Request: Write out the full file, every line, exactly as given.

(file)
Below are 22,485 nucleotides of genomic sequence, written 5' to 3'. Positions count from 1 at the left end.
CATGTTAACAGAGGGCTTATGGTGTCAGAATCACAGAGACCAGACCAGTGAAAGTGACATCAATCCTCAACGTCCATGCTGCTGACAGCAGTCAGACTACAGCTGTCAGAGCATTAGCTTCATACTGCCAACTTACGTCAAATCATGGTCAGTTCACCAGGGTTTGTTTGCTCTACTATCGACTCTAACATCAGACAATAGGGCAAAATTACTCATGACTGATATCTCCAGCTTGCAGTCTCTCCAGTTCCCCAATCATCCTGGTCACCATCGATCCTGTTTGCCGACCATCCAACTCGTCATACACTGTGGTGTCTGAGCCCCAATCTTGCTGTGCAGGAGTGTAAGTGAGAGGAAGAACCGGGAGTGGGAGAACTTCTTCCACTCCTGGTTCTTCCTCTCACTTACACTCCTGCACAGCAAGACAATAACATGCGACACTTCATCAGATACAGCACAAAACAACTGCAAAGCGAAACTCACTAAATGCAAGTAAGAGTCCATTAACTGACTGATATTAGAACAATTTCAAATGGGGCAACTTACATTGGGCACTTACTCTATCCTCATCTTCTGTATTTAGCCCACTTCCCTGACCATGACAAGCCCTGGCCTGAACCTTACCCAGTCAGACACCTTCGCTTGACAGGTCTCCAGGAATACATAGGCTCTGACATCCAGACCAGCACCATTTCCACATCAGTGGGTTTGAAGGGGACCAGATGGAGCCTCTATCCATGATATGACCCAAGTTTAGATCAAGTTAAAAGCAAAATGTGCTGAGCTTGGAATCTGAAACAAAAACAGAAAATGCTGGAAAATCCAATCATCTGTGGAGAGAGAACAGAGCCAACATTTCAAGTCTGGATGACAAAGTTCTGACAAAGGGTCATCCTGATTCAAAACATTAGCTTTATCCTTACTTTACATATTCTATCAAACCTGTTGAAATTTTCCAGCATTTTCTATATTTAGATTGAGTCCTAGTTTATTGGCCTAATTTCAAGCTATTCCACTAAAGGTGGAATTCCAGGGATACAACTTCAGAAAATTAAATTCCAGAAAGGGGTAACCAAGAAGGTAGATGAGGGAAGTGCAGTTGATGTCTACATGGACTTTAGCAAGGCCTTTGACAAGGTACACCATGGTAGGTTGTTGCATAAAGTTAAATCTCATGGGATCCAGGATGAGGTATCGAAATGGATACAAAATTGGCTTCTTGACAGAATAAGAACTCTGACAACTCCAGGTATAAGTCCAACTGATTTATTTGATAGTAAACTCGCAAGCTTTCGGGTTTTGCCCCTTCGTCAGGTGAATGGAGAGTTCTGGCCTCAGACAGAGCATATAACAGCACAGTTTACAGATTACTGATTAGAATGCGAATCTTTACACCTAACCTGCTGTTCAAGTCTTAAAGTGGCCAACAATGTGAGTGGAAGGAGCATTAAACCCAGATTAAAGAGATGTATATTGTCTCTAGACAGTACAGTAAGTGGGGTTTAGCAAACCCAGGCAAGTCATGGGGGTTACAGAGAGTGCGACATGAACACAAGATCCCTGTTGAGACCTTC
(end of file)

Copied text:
Below are 22,485 nucleotides of genomic sequence, written 5' to 3'. Positions count from 1 at the left end.
CATGTTAACAGAGGGCTTATGGTGTCAGAATCACAGAGACCAGACCAGTGAAAGTGACATCAATCCTCAACGTCCATGCTGCTGACAGCAGTCAGACTACAGCTGTCAGAGCATTAGCTTCATACTGCCAACTTACGTCAAATCATGGTCAGTTCACCAGGGTTTGTTTGCTCTACTATCGACTCTAACATCAGACAATAGGGCAAAATTACTCATGACTGATATCTCCAGCTTGCAGTCTCTCCAGTTCCCCAATCATCCTGGTCACCATCGATCCTGTTTGCCGACCATCCAACTCGTCATACACTGTGGTGTCTGAGCCCCAATCTTGCTGTGCAGGAGTGTAAGTGAGAGGAAGAACCGGGAGTGGGAGAACTTCTTCCACTCCTGGTTCTTCCTCTCACTTACACTCCTGCACAGCAAGACAATAACATGCGACACTTCATCAGATACAGCACAAAACAACTGCAAAGCGAAACTCACTAAATGCAAGTAAGAGTCCATTAACTGACTGATATTAGAACAATTTCAAATGGGGCAACTTACATTGGGCACTTACTCTATCCTCATCTTCTGTATTTAGCCCACTTCCCTGACCATGACAAGCCCTGGCCTGAACCTTACCCAGTCAGACACCTTCGCTTGACAGGTCTCCAGGAATACATAGGCTCTGACATCCAGACCAGCACCATTTCCACATCAGTGGGTTTGAAGGGGACCAGATGGAGCCTCTATCCATGATATGACCCAAGTTTAGATCAAGTTAAAAGCAAAATGTGCTGAGCTTGGAATCTGAAACAAAAACAGAAAATGCTGGAAAATCCAATCATCTGTGGAGAGAGAACAGAGCCAACATTTCAAGTCTGGATGACAAAGTTCTGACAAAGGGTCATCCTGATTCAAAACATTAGCTTTATCCTTACTTTACATATTCTATCAAACCTGTTGAAATTTTCCAGCATTTTCTATATTTAGATTGAGTCCTAGTTTATTGGCCTAATTTCAAGCTATTCCACTAAAGGTGGAATTCCAGGGATACAACTTCAGAAAATTAAATTCCAGAAAGGGGTAACCAAGAAGGTAGATGAGGGAAGTGCAGTTGATGTCTACATGGACTTTAGCAAGGCCTTTGACAAGGTACACCATGGTAGGTTGTTGCATAAAGTTAAATCTCATGGGATCCAGGATGAGGTATCGAAATGGATACAAAATTGGCTTCTTGACAGAATAAGAACTCTGACAACTCCAGGTATAAGTCCAACTGATTTATTTGATAGTAAACTCGCAAGCTTTCGGGTTTTGCCCCTTCGTCAGGTGAATGGAGAGTTCTGGCCTCAGACAGAGCATATAACAGCACAGTTTACAGATTACTGATTAGAATGCGAATCTTTACACCTAACCTGCTGTTCAAGTCTTAAAGTGGCCAACAATGTGAGTGGAAGGAGCATTAAACCCAGATTAAAGAGATGTATATTGTCTCTAGACAGTACAGTAAGTGGGGTTTAGCAAACCCAGGCAAGTCATGGGGGTTACAGAGAGTGCGACATGAACACAAGATCCCTGTTGAGACCTTC